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Increasing Ocean Acidity Endangers Abalone

Welfare Water quality Sustainability +7 more

CANADA - A study conducted by the University of British Columbia (UBC) has reported that increasing ocean acidity is endangering the future of the northern abalone (sea snail).

Figure 1

The northern abalone, prized as a gourmet delicacy, is already noted as an endangered species. Fisheries for the abalone were closed in British Columbia in 1990 to try to help conserve the species. However poaching has destroyed conservation efforts.

Funded by the Natural Sciences and Engineering Research Council of Canada, the study was an attempt to understand the impacts of climate change on endangered species. To conduct the study, northern abalone larvae were exposed to water containing increased levels of CO2.

The findings showed that by increasing CO2 levels from 400 to 1,800 parts per million, 40 per cent of larvae were killed, the size of larvae that did survive were decreased and an increase was seen in the rate of shell abnormalities (Figure 1).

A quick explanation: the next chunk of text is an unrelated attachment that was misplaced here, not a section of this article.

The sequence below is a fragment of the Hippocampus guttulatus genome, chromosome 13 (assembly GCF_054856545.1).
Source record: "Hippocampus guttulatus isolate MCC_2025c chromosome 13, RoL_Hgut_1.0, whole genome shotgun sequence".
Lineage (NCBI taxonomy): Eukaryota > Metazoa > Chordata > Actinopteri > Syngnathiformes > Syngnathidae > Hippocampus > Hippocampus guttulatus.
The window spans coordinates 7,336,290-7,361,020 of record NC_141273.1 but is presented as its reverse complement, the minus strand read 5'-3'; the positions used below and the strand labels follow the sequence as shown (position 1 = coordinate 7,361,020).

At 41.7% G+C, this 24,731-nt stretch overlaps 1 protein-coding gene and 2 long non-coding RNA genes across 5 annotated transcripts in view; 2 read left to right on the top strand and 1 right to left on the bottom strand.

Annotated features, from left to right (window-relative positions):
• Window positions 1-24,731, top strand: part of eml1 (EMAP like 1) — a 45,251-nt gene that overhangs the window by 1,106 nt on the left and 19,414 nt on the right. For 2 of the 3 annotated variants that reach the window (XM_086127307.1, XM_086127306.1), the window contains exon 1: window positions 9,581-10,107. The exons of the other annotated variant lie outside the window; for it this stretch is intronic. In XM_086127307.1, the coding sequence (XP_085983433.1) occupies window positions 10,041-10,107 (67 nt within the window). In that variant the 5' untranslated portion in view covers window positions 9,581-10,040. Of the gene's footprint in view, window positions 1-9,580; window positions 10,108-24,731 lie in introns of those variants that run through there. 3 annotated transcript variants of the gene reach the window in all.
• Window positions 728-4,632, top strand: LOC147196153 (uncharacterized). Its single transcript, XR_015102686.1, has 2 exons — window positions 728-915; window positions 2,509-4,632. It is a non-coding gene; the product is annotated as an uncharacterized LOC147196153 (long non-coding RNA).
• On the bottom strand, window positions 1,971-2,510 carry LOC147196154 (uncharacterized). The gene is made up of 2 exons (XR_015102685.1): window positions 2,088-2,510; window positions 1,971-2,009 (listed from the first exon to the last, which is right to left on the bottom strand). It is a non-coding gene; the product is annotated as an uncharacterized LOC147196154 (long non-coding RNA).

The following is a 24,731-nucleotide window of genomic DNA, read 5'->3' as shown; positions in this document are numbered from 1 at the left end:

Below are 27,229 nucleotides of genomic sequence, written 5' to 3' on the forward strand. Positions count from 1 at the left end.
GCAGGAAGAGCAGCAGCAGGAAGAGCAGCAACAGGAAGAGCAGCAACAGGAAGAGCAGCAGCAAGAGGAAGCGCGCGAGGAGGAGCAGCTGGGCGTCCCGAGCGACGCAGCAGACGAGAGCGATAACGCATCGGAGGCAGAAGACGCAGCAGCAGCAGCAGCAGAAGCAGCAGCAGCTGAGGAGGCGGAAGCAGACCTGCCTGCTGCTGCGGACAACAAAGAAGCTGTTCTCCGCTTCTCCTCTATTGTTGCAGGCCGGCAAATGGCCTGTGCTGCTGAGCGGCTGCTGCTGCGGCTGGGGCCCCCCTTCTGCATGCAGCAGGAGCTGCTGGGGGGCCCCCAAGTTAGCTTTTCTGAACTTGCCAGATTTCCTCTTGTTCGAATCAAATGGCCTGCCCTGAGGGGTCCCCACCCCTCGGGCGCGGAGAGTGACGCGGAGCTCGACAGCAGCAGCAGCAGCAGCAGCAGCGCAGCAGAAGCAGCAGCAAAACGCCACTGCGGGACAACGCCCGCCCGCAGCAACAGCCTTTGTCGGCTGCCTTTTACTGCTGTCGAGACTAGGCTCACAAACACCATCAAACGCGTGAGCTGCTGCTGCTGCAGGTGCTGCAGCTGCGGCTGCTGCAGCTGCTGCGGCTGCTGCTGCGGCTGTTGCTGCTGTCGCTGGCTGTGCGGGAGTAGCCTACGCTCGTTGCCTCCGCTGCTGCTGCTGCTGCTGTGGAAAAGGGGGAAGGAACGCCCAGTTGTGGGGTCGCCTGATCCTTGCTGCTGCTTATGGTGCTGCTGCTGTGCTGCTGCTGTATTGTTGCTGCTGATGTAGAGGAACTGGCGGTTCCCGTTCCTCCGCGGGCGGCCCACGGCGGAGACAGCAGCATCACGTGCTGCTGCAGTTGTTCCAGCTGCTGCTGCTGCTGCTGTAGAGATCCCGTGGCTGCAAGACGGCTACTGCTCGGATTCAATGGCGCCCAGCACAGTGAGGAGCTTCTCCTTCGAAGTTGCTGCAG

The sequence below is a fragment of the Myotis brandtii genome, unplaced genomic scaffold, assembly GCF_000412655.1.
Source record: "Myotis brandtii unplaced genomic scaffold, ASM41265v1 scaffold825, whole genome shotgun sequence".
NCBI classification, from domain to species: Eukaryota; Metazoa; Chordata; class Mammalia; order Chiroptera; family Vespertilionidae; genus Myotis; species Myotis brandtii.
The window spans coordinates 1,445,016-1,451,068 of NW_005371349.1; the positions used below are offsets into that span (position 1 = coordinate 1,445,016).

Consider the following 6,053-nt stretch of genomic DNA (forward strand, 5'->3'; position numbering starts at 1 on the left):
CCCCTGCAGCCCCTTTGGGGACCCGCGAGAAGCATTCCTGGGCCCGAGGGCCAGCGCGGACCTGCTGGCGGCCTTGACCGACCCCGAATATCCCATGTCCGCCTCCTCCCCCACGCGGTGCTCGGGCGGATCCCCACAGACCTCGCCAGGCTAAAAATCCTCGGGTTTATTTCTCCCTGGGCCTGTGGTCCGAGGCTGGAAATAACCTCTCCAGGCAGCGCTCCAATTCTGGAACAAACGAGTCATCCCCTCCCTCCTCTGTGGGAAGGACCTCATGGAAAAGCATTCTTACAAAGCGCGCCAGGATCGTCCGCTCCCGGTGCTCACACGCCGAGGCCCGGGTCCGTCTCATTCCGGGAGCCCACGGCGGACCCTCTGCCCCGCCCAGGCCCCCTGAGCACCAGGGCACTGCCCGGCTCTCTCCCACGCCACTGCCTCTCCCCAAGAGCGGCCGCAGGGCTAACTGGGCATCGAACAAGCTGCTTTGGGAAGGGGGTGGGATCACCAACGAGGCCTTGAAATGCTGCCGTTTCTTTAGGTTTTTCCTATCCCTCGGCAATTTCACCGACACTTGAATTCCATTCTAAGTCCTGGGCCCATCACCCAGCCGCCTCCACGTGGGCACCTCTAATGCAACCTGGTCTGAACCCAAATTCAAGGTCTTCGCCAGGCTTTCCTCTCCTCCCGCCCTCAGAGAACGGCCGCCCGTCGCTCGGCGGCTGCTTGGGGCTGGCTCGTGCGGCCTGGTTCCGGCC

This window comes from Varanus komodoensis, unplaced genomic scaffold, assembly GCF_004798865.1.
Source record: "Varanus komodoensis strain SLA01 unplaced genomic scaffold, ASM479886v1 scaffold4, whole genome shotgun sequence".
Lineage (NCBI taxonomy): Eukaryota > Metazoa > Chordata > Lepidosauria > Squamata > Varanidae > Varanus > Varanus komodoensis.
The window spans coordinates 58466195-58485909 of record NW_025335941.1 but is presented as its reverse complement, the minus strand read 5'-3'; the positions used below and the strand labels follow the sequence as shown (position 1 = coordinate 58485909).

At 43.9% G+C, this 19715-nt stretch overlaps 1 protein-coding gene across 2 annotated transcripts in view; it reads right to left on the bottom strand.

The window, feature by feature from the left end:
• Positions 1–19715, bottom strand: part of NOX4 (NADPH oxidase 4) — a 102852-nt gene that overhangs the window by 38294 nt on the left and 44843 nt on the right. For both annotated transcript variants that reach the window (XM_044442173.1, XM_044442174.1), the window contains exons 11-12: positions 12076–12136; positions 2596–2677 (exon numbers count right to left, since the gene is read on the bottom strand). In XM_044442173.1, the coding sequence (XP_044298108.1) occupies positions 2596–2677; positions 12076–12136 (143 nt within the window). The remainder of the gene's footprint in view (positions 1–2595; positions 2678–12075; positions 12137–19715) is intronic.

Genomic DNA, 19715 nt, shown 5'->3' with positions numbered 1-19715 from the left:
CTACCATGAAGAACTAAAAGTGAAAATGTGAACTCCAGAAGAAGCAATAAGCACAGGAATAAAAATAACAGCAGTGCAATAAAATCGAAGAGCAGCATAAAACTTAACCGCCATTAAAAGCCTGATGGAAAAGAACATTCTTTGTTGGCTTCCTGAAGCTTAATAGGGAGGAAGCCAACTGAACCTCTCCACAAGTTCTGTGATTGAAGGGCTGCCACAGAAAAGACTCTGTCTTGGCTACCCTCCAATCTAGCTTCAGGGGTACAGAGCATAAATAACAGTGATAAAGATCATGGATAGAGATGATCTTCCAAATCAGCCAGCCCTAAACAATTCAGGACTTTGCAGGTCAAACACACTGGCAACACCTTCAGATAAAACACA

Christopher Harley, Associate Professor with the Department of Zoology and one of the authors of the study stated that this is not only a devestating impact for populations of abalone, but also for the prospects of aquaculture and coastal economics.

Mr Harley added: "Because the species is already thought to be limited by reproductive output and recruitment, these effects are likely to scale up to the population level, creating greater limits on population growth."

Ryan Crim, lead author on the paper who conducted the research while a graduate student with the UBC Department of Zoology said, "While we’re looking at a single species that is culturally important as a source of food and artistic inspiration for many coastal Pacific Northwest First Nations, this information may have implications for other abalone species in other parts of the world."

The findings were published in the latest issue of the Journal of Experimental Marine Biology and Ecology.

Mr Harley and Mr Crim will continue to work with the aquaculture industry to study the effects of acidification on oysters and other shellfish.